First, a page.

The late, great Patrick Swayze was a legend amongst leading men. Very few movie stars could do a corny romance picture one year, then turn around and put out a cult classic action flick like Road House the next. Swayze’s appeal crossed the gender barrier and, as they say, girls wanted him and guys wanted to be him. How’d he pull it off? Many theorize that it was the Patrick Swayze mullet that did the trick.
Swayze first pioneered this cutting edge variation on the mullet in the Ghost era. Superficially, the mullet is comparable to the Kurt Russel mullet as seen in films like Escape from New York, but in actuality, the two are very different. Russel’s shaggy mullet was only slightly longer in the back than it was in the front, suggesting an attitude that defined the Bad Dude image, but which did him no favors as a lady’s man, and as we all know, the mullet should be used primarily to identify one as a lady’s man.
Swayze’s mullet was much braver, much bolder, and perhaps the finest mullet Hollywood has ever seen.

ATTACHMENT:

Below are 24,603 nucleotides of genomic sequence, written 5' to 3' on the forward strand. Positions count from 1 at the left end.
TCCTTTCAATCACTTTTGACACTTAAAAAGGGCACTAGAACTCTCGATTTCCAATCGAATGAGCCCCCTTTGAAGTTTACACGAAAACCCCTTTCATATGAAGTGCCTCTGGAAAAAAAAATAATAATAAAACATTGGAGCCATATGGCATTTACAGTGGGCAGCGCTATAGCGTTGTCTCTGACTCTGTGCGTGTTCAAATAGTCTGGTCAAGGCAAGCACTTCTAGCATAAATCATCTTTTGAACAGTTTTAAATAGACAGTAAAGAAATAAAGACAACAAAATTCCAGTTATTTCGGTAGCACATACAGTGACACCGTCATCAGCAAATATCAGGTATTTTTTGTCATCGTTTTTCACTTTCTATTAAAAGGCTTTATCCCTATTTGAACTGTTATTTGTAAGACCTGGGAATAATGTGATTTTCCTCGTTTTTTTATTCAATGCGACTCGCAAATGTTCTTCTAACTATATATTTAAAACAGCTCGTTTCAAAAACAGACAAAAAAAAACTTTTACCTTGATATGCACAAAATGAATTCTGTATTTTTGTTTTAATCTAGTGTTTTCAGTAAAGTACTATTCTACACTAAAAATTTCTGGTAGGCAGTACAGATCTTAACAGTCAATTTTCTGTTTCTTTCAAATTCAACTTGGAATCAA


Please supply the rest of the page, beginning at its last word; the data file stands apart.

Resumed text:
What made that mullet so special? Well, just LOOK at it. In the front we have the Duck Butt style made famous by Elvis Presley, but in the back, we have a gorgeous mane of blond locks that are both shaggy and well maintained at once.
The trick may have been in the conditioner he used, allowing the hair to be shaggy, but not fluffy, shiny, but not too glossy. More likely, it may be some secret that Swayze took to his grave, a secret not meant to fall into the wrong hands. Certainly, if just ANYONE could achieve that look, the process of natural selection would be thrown entirely out of whack, with any old slob being able to seduce any woman he might desire.
Some of the world’s foremost mullet researchers have tried in vain to recreate this look to perfection only to come out with near-misses and far cries from the real thing.
Our advice? Experiment with different shampoos, tease the front a bit, and if you manage to get the look just right, then please, guard the secret with your life, and remember that with great power comes great responsibility.